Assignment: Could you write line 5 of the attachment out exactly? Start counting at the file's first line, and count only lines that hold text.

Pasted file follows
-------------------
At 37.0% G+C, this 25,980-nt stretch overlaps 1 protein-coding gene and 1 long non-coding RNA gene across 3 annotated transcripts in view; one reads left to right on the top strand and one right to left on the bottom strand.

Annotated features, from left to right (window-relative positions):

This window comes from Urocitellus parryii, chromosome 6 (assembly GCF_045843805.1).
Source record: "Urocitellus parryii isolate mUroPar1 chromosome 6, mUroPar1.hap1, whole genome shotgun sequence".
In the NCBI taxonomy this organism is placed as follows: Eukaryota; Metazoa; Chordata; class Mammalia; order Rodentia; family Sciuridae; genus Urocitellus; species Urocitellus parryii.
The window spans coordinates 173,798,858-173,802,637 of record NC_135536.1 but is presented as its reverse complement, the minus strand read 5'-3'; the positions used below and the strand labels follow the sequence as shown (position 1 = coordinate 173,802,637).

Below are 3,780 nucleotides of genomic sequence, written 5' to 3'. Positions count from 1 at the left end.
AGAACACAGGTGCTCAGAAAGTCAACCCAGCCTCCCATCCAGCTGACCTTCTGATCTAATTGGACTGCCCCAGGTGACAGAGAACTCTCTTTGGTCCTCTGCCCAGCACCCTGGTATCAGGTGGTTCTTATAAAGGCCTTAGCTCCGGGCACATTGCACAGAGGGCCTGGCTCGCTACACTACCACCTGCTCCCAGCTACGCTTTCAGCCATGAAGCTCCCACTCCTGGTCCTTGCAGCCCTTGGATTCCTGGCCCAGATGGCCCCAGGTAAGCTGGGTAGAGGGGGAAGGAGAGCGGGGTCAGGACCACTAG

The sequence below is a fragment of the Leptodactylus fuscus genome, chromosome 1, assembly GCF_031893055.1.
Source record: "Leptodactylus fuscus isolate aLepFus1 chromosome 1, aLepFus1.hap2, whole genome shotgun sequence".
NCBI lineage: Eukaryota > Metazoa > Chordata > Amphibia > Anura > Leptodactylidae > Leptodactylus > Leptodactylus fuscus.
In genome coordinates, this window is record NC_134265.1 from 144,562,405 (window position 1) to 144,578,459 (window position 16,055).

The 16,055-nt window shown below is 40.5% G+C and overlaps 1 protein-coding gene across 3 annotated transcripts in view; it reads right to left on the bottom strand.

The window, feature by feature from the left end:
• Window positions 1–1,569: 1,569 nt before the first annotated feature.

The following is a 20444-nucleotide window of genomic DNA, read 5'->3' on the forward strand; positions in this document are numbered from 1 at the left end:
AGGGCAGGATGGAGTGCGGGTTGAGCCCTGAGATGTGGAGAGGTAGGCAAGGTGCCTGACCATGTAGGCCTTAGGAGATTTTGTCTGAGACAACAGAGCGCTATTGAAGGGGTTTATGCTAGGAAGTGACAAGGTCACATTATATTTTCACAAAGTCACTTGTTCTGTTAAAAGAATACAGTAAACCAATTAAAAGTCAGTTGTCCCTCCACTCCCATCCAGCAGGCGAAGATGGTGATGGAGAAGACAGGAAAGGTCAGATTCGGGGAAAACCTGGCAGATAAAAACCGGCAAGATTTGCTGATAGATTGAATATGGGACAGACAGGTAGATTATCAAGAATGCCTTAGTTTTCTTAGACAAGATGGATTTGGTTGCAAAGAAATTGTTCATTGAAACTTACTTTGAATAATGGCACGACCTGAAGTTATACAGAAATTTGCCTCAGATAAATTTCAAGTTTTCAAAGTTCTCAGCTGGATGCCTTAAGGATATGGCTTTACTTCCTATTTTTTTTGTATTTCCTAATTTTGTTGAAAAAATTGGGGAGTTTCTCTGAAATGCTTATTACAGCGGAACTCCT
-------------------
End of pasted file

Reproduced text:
In the NCBI taxonomy this organism is placed as follows: Eukaryota; Metazoa; Chordata; class Mammalia; order Rodentia; family Sciuridae; genus Urocitellus; species Urocitellus parryii.